The investigation of fluid flow with thermal changes relies on certain physical properties. The three unknowns which must be obtained simultaneously from these three basic conservation equations are the velocity \(\vec{v}\), pressure \(p\) and the absolute temperature \(T\). Yet \(p\) and \(T\) are considered the two required independent thermodynamics variables. The final form of the conservation equations also contains four other thermodynamics variables; density \(\rho\), the enthalpy \(h\) as well as viscosity \(\mu\) and thermal conductivity \(k\); the last two are also transport properties. Since \(p\) and \(T\) are considered two required independent thermodynamics variables, these four properties are uniquely determined by the value of \(p\) and \(T\). Fluid flow should be analyzed to know \(vec{v}\), \(p\) and \(T\) throughout every point of the flow regime. This is most important before designing any product which involves fluid flow. Furthermore, the method of fluid flow observation based on kinematic properties is a fundamental issue. Movement of fluid can be investigated with either Lagrangian or Eulerian methods. Lagrangian description of fluid motion is based on the theory to follow a fluid particle which is large enough to detect properties. Initial coordinates at time \(t_0\) and coordinates of the same particle at time \(t_1\) have to be examined. To follow millions of separate particles through the path is almost impossible. In the Eulerian method, any specific particle across the path is not followed, instead, the velocity field as a function of time and position is examined. This missile example precisely fits to emphasize the methods.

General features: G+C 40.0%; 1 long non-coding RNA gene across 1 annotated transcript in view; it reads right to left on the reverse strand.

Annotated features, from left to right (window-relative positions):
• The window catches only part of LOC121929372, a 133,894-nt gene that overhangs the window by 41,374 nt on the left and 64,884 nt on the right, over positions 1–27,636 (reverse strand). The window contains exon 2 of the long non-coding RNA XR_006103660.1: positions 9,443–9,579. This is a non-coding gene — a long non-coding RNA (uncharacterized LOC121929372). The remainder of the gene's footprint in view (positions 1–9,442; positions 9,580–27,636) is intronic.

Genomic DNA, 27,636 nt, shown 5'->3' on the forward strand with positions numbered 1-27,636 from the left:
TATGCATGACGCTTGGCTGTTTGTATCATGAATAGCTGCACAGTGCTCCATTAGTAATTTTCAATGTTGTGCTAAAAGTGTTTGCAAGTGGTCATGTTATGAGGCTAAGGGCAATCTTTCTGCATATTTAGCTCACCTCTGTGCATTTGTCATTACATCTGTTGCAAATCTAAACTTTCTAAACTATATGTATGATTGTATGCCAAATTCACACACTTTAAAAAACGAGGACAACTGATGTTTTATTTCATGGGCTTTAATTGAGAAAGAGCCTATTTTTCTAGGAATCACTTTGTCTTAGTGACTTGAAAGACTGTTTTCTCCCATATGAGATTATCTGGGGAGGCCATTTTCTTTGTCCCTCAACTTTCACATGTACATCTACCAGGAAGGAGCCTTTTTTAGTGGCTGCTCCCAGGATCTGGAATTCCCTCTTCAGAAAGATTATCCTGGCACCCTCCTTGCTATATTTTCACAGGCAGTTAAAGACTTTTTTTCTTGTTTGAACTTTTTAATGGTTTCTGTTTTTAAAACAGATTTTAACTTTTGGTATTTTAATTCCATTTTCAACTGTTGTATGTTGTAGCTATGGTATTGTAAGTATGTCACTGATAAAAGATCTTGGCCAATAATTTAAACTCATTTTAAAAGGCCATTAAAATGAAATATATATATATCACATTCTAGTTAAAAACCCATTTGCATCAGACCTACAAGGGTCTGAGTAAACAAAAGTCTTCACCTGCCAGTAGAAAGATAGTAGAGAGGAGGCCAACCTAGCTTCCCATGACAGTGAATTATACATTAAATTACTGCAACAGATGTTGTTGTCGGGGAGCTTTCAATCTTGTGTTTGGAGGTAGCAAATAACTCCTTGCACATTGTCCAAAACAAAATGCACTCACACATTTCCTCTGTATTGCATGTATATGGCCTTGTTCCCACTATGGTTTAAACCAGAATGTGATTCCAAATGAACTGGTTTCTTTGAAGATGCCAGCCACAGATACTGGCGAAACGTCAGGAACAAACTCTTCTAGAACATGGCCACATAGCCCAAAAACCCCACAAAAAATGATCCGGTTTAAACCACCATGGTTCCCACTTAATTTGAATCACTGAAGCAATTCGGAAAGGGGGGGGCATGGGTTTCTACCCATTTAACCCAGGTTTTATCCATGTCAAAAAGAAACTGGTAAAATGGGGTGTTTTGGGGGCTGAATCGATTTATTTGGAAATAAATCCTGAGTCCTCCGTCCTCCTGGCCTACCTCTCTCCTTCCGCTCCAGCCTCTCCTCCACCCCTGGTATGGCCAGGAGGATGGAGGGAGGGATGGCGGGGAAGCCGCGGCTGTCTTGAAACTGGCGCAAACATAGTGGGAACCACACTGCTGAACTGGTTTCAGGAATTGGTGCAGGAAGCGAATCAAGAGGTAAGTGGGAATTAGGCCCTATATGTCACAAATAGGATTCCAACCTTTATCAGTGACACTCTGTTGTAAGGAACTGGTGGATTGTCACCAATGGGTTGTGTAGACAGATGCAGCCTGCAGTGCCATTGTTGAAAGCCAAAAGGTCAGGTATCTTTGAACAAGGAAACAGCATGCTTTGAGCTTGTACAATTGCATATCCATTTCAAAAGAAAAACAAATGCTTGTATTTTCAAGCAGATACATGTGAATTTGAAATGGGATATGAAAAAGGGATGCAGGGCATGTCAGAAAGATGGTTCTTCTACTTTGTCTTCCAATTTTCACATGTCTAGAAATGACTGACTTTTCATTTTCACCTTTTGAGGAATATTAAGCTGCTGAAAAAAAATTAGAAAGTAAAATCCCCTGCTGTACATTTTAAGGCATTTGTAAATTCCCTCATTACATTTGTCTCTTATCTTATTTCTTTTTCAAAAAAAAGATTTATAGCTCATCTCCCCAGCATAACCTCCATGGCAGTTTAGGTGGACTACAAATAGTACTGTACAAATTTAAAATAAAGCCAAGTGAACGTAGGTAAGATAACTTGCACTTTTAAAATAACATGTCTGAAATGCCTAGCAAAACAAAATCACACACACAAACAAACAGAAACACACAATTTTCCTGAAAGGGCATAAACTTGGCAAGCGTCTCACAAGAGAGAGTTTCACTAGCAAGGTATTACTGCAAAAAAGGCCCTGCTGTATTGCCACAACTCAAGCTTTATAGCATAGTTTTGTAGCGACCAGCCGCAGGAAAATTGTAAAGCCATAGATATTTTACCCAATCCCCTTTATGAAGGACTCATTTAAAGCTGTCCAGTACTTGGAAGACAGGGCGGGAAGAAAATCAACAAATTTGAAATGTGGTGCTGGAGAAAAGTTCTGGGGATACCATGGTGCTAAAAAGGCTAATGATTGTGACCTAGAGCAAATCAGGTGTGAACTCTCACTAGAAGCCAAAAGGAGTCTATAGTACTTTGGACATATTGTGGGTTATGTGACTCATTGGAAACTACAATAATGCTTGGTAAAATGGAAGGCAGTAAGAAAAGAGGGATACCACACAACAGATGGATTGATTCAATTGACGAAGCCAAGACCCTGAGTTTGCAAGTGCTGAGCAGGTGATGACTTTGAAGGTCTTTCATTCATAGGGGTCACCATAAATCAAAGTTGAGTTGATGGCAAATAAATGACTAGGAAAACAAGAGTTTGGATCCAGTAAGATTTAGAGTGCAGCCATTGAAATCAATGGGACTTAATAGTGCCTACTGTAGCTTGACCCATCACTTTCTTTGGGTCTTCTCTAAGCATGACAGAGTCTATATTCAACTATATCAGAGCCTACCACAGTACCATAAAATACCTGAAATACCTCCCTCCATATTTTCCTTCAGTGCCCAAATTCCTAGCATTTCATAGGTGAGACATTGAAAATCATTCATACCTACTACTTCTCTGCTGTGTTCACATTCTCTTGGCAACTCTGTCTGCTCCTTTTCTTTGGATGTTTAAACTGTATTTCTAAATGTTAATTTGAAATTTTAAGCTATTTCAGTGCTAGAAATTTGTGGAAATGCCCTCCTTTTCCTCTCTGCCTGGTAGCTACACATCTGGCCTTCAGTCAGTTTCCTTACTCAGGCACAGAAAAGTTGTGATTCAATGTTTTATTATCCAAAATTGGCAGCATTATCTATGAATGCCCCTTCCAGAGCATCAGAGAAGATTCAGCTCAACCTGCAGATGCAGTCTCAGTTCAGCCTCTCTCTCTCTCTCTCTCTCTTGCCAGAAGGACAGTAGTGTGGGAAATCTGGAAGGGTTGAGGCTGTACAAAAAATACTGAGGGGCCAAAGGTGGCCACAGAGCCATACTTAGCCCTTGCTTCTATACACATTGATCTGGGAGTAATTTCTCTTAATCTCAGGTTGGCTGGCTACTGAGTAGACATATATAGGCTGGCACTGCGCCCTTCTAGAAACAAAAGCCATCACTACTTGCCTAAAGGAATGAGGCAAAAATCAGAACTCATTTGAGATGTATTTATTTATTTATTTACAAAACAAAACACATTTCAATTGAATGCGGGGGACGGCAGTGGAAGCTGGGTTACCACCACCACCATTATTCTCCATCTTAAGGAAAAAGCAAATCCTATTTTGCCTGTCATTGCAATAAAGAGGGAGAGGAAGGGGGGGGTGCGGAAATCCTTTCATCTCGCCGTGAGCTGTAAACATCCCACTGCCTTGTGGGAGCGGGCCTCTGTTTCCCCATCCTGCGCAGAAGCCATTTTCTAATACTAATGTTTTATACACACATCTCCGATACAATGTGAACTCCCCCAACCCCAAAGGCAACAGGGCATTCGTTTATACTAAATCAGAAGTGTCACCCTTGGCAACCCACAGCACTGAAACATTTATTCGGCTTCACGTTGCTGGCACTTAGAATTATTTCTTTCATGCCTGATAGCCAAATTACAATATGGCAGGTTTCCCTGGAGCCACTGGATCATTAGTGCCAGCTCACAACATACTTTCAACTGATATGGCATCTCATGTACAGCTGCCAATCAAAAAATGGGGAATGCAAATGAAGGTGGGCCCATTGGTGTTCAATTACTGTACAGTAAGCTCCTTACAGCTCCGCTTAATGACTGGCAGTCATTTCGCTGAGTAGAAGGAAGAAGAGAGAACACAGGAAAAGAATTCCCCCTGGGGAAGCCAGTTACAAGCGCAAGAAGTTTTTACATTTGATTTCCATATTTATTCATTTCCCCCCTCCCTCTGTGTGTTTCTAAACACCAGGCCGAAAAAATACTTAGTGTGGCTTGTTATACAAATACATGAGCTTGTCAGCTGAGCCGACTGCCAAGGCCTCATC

Observation of fluid motion with the methods of Lagrange and Euler

Figure 3: Observation of fluid motion with the methods of Lagrange and Euler

Langarian: We take up every point at the beginning of the domain and trace its path till it reaches the end. Eulerian: We consider a window (Control Volume) within the fluid and analyse the particle flow within this Volume.